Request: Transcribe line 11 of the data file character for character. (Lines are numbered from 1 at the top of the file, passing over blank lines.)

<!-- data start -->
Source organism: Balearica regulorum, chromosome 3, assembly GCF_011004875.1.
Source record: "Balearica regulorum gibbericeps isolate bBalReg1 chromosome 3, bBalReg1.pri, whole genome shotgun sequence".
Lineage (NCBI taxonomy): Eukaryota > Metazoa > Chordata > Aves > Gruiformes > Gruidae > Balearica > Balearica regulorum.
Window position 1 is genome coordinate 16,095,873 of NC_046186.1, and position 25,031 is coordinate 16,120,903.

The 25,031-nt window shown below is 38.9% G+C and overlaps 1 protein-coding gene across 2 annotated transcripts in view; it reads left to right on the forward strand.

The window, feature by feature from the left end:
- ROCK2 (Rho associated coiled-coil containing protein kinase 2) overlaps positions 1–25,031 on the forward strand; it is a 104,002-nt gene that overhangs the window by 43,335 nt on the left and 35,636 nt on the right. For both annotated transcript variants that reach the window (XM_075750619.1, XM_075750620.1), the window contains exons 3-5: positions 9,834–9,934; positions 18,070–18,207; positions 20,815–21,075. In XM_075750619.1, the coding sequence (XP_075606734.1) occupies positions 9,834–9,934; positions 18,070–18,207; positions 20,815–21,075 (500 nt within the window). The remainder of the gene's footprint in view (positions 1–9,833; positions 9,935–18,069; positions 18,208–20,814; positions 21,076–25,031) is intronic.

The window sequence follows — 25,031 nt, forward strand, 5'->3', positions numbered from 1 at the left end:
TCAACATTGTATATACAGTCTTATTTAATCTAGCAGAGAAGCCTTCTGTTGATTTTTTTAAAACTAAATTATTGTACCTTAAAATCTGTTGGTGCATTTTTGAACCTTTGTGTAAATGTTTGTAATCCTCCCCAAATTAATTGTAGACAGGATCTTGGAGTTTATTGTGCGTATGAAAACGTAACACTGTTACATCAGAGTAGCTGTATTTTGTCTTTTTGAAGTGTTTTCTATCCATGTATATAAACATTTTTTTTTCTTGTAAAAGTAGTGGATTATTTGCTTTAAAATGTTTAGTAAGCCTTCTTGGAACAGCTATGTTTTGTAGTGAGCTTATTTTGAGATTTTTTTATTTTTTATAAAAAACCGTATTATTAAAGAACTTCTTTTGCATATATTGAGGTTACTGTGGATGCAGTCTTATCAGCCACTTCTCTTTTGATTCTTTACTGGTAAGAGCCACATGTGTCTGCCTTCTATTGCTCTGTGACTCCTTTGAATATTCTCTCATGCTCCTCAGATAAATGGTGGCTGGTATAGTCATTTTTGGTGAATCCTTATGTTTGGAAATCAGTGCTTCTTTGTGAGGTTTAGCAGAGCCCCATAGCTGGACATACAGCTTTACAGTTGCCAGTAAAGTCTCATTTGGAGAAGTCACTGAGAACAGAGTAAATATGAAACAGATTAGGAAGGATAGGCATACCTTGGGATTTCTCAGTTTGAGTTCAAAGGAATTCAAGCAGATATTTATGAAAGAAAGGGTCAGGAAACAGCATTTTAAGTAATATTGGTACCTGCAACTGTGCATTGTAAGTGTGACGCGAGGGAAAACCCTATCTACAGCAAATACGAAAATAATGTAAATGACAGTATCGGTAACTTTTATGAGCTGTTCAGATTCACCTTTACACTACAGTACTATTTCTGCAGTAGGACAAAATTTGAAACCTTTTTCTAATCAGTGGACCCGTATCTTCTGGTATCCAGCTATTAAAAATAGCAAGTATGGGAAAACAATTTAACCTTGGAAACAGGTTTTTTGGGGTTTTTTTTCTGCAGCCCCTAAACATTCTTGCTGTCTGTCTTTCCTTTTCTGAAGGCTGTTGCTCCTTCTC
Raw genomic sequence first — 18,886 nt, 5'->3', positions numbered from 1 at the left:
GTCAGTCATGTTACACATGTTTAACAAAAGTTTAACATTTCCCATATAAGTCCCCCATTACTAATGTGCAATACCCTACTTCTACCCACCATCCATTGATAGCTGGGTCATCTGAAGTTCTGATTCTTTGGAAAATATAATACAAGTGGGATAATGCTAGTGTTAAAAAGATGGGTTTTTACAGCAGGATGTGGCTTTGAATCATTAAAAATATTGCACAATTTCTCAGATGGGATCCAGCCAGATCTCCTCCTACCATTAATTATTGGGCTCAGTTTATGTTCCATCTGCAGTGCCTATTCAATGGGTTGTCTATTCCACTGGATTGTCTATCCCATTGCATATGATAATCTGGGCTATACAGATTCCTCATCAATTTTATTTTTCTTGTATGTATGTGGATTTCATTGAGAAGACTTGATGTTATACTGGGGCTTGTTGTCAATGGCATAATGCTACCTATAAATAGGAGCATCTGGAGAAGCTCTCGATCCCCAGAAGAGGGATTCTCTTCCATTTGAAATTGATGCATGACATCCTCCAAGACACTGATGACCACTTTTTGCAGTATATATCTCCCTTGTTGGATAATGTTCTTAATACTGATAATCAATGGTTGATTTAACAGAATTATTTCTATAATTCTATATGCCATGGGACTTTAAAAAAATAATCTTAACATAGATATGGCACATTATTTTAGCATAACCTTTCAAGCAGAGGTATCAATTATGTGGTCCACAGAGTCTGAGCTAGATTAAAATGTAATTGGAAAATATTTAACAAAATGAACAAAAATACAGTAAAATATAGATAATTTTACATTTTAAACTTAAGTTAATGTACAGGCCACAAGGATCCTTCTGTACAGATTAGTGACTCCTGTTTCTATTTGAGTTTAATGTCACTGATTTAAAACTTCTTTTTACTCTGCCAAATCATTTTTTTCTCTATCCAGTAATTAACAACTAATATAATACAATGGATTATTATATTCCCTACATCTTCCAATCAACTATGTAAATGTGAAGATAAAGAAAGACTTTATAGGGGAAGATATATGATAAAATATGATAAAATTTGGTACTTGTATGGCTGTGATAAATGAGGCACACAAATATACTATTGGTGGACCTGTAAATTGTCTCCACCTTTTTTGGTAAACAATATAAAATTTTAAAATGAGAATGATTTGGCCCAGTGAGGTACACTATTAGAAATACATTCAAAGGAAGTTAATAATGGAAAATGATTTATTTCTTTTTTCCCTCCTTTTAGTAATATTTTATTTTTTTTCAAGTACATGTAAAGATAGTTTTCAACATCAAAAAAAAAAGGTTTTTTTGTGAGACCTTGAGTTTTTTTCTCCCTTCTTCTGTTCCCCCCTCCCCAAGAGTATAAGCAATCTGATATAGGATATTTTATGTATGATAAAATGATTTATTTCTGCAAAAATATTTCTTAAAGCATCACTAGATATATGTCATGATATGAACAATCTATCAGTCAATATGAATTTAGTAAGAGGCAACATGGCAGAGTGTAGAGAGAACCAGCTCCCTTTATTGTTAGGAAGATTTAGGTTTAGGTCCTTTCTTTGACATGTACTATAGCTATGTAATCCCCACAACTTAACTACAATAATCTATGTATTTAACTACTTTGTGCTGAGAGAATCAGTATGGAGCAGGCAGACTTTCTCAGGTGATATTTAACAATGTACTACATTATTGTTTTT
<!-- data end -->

GTCAGTCATGTTACACATGTTTAACAAAAGTTTAACATTTCCCATATAAGTCCCCCATTACTAATGTGCAATACCCTACTTCTACCCACCATCCATTGATAGCTGGGTCATCTGAAGTTCTGATTCTTTGGAAAATATAATACAAGTGGGATAATGCTAGTGTTAAAAAGATGGGTTTTTACAGCAGGATGTGGCTTTGAATCATTAAAAATATTGCACAATTTCTCAGATGGGATCCAGCCAGATCTCCTCCTACCATTAATTATTGGGCTCAGTTTATGTTCCATCTGCAGTGCCTATTCAATGGGTTGTCTATTCCACTGGATTGTCTATCCCATTGCATATGATAATCTGGGCTATACAGATTCCTCATCAATTTTATTTTTCTTGTATGTATGTGGATTTCATTGAGAAGACTTGATGTTATACTGGGGCTTGTTGTCAATGGCATAATGCTACCTATAAATAGGAGCATCTGGAGAAGCTCTCGATCCCCAGAAGAGGGATTCTCTTCCATTTGAAATTGATGCATGACATCCTCCAAGACACTGATGACCACTTTTTGCAGTATATATCTCCCTTGTTGGATAATGTTCTTAATACTGATAATCAATGGTTGATTTAACAGAATTATTTCTATAATTCTATATGCCATGGGACTTTAAAAAAATAATCTTAACATAGATATGGCACATTATTTTAGCATAACCTTTCAAGCAGAGGTATCAATTATGTGGTCCACAGAGTCTGAGCTAGATTAAAATGTAATTGGAAAATATTTAACAAAATGAACAAAAATACAGTAAAATATAGATAATTTTACATTTTAAACTTAAGTTAATGTACAGGCCACAAGGATCCTTCTGTACAGATTAGTGACTCCTGTTTCTATTTGAGTTTAATGTCACTGATTTAAAACTTCTTTTTACTCTGCCAAATCATTTTTTTCTCTATCCAGTAATTAACAACTAATATAATACAATGGATTATTATATTCCCTACATCTTCCAATCAACTATGTAAATGTGAAGATAAAGAAAGACTTTATAGGGGAAGATATATGATAAAATATGATAAAATTTGGTACTTGTATGGCTGTGATAAATGAGGCACACAAATATACTATTGGTGGACCTGTAAATTGTCTCCACCTTTTTTGGTAAACAATATAAAATTTTAAAATGAGAATGATTTGGCCCAGTGAGGTACACTATTAGAAATACATTCAAAGGAAGTTAATAATGGAAAATGATTTATTTCTTTTTTCCCTCCTTTTAGTAATATTTTATTTTTTTTCAAGTACATGTAAAGATAGTTTTCAACATCAAAAAAAAAAGGTTTTTTTGTGAGACCTTGAGTTTTTTTCTCCCTTCTTCTGTTCCCCCCTCCCCAAGAGTATAAGCAATCTGATATAGGATATTTTATGTATGATAAAATGATTTATTTCTGCAAAAATATTTCTTAAAGCATCACTAGATATATGTCATGATATGAACAATCTATCAGTCAATATGAATTTAGTAAGAGGCAACATGGCAGAGTGTAGAGAGAACCAGCTCCCTTTATTGTTAGGAAGATTTAGGTTTAGGTCCTTTCTTTGACATGTACTATAGCTATGTAATCCCCACAACTTAACTACAATAATCTATGTATTTAACTACTTTGTGCTGAGAGAATCAGTATGGAGCAGGCAGACTTTCTCAGGTGATATTTAACAATGTACTACATTATTGTTTTT